A tempest brewing over a coffee cup?
By Liz Schevtchuk Armstrong
Documents obtained Monday afternoon (April 2) through a Freedom of Information request to the Cold Spring village government confirm rumors that the owner of the Elmesco Citgo Inc., gasoline and auto repair operation, seeks to convert his repair garage into a Dunkin’ Donuts franchise. One of the papers, a building permit application filed by Ken Elmes, of Hopewell Junction, states that Elmesco wants to undertake “conversion of existing 3-bay facility into a Dunkin’ Donuts, with drive-through and convenience store.” The other document – one of two in the case so far – reveals that that Village Building Inspector William Bujarski denied the building permit request, on the grounds the conversion involves a “change of use” and details that the village Planning Board should review. The Planning Board is scheduled to begin looking at the project on Tuesday night (April 3). Dissemination late last week of the board’s agenda, which lists “introduction to Elmesco application” as the first item of business, fed rumors about the future of the Elmesco facility, located at the edge of the Foodtown Plaza on Chestnut Street.
Bujarski’s denial form noted that the proposed usage is “compliant with current zoning” for the Foodtown area and that Elmesco wants to put the new donut parlor “within the confines of the current structure.”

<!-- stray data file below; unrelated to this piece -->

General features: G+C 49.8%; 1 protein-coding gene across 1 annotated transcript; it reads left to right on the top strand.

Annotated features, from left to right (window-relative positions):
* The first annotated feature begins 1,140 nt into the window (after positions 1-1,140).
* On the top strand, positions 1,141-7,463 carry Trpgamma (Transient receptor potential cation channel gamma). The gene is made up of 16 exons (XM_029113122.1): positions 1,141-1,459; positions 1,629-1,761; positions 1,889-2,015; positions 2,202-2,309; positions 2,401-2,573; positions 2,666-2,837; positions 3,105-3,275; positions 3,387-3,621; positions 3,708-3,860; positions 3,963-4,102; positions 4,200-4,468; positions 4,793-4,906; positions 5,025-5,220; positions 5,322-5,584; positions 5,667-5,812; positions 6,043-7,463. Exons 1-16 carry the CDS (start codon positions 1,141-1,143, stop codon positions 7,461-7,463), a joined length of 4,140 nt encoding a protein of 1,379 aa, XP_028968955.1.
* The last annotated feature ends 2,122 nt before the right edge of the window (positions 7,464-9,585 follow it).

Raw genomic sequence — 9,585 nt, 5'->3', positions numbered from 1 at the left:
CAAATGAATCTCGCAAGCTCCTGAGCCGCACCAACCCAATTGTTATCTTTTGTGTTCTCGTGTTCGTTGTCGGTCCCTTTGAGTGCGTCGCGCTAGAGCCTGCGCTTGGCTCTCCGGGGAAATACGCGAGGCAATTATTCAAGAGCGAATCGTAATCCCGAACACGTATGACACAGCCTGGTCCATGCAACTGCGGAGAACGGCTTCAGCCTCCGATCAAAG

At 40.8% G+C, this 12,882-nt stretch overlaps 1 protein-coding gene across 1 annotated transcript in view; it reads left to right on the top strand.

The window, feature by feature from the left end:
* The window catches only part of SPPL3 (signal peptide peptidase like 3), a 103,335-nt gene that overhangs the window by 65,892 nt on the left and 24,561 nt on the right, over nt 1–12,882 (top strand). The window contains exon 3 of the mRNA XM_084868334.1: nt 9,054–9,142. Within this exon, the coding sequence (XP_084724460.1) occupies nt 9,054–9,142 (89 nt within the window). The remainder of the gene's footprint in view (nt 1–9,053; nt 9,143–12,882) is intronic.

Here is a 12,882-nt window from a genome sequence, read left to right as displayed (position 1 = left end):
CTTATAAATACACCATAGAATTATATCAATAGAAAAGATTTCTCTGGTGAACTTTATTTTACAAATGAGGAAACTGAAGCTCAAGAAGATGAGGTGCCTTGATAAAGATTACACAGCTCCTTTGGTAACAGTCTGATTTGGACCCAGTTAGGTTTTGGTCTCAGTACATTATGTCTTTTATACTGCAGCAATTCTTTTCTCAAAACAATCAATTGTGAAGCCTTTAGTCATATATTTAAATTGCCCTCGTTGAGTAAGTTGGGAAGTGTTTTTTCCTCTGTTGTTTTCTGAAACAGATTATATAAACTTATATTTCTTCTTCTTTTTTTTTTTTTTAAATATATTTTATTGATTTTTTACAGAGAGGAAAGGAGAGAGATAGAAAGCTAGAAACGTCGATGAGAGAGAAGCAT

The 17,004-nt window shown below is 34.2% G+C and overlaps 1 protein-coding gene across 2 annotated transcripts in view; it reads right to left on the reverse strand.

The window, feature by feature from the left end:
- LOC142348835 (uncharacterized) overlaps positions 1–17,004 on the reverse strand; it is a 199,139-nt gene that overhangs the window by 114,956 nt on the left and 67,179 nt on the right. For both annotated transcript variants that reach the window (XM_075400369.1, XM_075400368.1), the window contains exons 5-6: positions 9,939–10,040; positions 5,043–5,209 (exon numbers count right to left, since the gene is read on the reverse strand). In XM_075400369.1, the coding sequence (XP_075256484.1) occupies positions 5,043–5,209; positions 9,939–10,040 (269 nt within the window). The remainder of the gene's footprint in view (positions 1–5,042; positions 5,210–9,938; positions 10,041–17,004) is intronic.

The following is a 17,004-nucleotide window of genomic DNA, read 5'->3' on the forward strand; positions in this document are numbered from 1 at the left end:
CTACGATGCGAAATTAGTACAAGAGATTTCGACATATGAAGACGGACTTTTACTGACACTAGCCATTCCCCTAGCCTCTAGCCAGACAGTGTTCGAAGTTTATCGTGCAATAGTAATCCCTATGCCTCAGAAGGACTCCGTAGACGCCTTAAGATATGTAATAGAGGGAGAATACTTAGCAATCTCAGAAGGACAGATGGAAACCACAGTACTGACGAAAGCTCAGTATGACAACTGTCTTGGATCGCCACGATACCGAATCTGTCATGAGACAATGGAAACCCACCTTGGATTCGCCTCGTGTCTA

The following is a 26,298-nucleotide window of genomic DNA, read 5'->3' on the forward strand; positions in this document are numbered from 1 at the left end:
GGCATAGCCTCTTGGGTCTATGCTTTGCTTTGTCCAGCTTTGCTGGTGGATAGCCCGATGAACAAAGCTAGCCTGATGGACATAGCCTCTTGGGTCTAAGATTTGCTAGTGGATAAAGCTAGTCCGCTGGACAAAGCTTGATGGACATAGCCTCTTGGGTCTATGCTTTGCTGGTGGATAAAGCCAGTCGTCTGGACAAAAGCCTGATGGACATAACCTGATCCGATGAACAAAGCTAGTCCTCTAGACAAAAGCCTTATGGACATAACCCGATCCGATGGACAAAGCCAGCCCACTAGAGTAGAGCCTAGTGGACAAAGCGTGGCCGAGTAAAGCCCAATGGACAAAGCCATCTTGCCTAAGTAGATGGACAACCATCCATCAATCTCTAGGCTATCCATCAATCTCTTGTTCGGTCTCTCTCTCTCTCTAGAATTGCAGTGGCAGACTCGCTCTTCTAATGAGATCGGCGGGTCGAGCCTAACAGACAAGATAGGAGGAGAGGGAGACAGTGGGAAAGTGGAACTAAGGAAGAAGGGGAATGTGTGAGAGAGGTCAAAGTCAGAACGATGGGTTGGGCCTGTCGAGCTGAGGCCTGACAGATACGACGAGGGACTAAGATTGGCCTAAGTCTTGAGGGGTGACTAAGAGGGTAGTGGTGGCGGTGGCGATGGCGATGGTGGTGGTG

How a Dunkin’ Donuts venture might affect the already often-traffic-congested Foodtown area, or other businesses located there (such as Main Course and Foodtown) that sell coffee or pastries and snacks to drivers on the run remains to be seen. Whether the plans will fuel further concern on the part of Benedict Road and Marion Avenue residents, already worried about Foodtown expansion and the location of the post office, also is unclear. Likewise, over the years at least some residents have expressed opposition to the idea of adding large national franchise operations to their small village. So far, except for a couple of gasoline stations, Cold Spring does not have large national chain outlets, although it does contain Drug World and Foodtown stores, members of regional chains. The Planning Board meeting is scheduled to begin at 7:30 p.m., Tuesday, at the Village Hall, 85 Main St.
Photo by L.S.Armstrong
A few things, why do we have zoning if we can just change it whenever we feel like it to suit a developer, or to prevent development? This proposal fits the current zoning of the property.
Secondly, I have heard a lot of people(not elected officials) telling private property owners what they can/cannot do with their property, what they should do with their property, what is deemed acceptable use of their property, etc. The Comprehensive Plan was a good exercise in identifying areas of our Village that could be better developed – if we are now going to use this document as the up/down vote for any fence, shed or proposed change to the Village, well I don’t believe that was the intended purpose.
Lastly, I am all for preserving the character of Cold Spring, however preventing a “duplicative” business from opening, just isn’t the way capitalism works. We currently have 6 ice cream parlors, two gas stations, a few day cares, a few bed and breakfasts, a bunch of restaurants…it’s not up to the Village government to decide when there’s too many, it’s up to the market. If D&D opens and you don’t agree, don’t buy it.